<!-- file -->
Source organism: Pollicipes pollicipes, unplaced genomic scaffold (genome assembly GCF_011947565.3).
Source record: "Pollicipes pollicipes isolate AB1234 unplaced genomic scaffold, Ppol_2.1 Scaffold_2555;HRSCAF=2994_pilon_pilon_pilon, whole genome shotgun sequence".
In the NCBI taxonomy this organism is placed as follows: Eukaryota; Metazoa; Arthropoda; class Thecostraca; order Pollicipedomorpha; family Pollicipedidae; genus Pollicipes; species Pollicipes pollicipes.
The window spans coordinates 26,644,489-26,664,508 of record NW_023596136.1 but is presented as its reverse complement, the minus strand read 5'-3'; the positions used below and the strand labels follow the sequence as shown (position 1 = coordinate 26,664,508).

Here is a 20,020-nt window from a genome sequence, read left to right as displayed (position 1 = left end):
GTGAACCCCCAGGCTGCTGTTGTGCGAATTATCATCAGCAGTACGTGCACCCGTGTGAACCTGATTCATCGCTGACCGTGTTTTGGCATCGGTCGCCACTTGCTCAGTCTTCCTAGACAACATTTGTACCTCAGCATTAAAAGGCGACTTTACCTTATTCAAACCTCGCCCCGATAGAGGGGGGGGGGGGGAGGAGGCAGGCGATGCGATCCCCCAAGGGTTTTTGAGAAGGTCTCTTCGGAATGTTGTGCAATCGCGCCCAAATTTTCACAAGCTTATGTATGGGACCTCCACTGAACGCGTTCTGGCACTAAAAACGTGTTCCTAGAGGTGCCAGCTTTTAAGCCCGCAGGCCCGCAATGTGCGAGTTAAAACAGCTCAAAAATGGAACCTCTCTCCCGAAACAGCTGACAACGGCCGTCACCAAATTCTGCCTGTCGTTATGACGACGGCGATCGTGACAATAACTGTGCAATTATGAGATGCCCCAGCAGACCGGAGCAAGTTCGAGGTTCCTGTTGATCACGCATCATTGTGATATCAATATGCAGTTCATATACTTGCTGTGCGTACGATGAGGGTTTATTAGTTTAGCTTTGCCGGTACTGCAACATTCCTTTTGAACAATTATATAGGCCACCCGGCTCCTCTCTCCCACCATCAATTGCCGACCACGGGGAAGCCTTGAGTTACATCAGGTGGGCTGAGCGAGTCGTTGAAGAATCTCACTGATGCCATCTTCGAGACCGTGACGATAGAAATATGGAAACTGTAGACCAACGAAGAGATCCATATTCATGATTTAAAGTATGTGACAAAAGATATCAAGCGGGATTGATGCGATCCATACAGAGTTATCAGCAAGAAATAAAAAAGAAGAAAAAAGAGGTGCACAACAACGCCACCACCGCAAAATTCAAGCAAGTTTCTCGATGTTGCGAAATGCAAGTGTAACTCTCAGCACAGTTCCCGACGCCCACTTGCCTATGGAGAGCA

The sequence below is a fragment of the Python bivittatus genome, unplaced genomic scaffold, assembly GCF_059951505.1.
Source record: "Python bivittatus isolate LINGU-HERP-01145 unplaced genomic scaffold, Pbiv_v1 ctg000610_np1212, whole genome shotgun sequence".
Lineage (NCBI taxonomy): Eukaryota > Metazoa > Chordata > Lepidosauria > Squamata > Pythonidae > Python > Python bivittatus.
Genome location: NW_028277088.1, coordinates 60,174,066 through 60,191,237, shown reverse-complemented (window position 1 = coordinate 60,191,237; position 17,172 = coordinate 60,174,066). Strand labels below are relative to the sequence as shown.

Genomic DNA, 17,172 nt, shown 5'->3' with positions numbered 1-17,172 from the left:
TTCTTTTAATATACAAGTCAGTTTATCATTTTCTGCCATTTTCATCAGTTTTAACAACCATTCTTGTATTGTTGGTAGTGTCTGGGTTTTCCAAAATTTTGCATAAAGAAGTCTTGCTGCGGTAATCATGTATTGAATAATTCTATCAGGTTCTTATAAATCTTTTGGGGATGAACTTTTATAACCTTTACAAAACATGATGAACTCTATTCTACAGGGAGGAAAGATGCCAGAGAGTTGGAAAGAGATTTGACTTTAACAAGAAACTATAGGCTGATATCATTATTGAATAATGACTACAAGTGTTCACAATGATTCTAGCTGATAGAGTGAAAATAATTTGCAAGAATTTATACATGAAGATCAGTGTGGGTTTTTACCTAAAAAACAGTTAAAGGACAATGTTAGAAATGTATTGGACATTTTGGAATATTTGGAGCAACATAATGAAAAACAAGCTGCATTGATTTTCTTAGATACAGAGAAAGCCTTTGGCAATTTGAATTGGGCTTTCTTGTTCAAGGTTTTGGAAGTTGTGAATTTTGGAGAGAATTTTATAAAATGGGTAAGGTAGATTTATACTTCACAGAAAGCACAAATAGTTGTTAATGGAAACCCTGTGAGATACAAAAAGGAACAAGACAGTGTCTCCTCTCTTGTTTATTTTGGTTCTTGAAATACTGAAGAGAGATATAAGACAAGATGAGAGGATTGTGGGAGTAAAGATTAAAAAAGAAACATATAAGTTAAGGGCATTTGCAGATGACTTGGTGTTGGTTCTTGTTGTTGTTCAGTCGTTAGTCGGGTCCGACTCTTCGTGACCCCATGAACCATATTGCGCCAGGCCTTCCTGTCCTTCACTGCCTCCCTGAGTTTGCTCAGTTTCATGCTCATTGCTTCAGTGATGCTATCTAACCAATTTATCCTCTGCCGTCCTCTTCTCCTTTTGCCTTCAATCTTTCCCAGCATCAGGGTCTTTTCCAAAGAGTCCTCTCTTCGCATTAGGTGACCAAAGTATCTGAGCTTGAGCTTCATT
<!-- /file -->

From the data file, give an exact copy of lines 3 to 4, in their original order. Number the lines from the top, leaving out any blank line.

In the NCBI taxonomy this organism is placed as follows: Eukaryota; Metazoa; Arthropoda; class Thecostraca; order Pollicipedomorpha; family Pollicipedidae; genus Pollicipes; species Pollicipes pollicipes.
The window spans coordinates 26,644,489-26,664,508 of record NW_023596136.1 but is presented as its reverse complement, the minus strand read 5'-3'; the positions used below and the strand labels follow the sequence as shown (position 1 = coordinate 26,664,508).